Fr. Denis Lemieux writes…

Fr. Denis Lemieux writes… July 11, 2012

This recent blog post has been interesting to quite a few of my readers, and may be of interest to some of yours, too. It is on the deep anger against the Church many have, and the odd and garbled faith that lies beneath it – namely the expectation that the Church should be divine in goodness and scope Here ’tis.

Yup. My number 1 reason for anger with the Church is disappointment. So is most people’s from what I’ve seen. We (rightly) demand that the Church’s members be better than they are, because of what they are members of. That’s why people get angry at me when I point out the sociological reality that public school teachers have abuse rates that dwarf the abuse rate in the Church. People shoot back “Public schools don’t claim to be the Bride of Christ”. True. And some people claim to be the Czar of all the Russias. We are not disappointed and angry when such people act like lunatics. But we *are* disappointed when the members of the Body of Christ fail to live out their dignity–because the Church really *is* the Bride of Christ and *should* be a communion of saints.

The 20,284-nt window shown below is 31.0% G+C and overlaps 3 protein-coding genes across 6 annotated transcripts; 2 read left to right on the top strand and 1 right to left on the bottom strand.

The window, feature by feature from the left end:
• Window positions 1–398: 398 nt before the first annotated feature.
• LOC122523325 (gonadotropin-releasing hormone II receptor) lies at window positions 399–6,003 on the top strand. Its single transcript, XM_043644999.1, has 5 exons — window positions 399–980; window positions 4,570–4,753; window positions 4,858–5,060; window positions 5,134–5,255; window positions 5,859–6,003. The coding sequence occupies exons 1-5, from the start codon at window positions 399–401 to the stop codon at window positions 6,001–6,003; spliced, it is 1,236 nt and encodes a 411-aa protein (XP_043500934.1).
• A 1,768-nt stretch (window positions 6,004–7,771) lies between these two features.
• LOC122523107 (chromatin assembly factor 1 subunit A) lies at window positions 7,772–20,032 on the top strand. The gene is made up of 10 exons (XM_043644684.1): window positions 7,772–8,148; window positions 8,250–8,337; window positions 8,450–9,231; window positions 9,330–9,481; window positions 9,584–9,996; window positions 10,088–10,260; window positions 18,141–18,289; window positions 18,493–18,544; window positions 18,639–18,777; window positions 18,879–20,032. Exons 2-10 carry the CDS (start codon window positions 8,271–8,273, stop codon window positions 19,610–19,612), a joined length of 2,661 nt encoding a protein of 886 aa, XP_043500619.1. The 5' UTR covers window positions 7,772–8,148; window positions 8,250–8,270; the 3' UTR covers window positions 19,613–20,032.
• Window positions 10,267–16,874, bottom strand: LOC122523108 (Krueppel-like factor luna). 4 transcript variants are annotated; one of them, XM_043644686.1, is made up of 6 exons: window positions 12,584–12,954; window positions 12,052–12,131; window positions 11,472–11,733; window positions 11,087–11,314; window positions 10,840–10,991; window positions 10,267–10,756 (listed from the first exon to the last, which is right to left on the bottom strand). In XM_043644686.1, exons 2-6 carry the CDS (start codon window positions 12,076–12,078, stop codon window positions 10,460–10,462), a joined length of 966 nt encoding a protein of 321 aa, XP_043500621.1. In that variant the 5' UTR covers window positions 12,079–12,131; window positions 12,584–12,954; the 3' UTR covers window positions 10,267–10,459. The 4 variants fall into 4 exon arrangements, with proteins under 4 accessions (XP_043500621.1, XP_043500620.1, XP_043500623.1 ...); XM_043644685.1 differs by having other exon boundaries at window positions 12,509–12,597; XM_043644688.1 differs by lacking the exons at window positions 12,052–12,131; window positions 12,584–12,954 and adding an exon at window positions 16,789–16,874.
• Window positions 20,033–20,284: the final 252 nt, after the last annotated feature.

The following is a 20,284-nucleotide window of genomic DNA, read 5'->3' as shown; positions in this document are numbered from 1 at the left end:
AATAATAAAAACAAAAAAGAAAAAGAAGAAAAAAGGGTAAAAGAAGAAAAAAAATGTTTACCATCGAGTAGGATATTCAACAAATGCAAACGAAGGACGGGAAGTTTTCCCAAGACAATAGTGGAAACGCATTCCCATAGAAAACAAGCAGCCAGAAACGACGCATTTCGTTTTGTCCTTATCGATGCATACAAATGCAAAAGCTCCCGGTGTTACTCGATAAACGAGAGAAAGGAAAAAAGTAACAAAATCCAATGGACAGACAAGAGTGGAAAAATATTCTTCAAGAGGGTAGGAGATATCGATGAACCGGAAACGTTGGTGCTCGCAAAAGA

In short, we feel the very real tension of the now vs. the not yet. That tension is a feature, not a bug and is part of what God uses to urge the Church on toward holiness. Don’t expect him to let up. Just as the hatred of the Assyrians was used to chastise rebellious Israel for her good, so the hatred of the world for our sins is part of what keeps up the pressure on the Church’s members to become what the Holy Spirit–the source of the Church’s holiness–demands we become.

I don’t enjoy that anymore than you do. My preferred method for living would be to blame everybody else for the Church’s problems while demanding that everybody else bear with me because of my good intentions. Instead, Paul typical pastoral counsel is that we should “become what we are”, that we should devote relentless energy to becoming more loving ourselves and relentless energy to “bearing with” the failings of other Christians. You don’t “bear with” Spotless Saints Living in the Golden Age of the Church. So that means New Testament Christians were made of the slobby stuff we are and we, conversely, have the same shot at sanctity they did. A good place to start that course with the Holy Spirit as our Personal Trainer in holiness is with forgiveness for every member of the Church who has let you down. Don’t forget to include yourself. And say a prayer for me, the biggest disappointment of them all.


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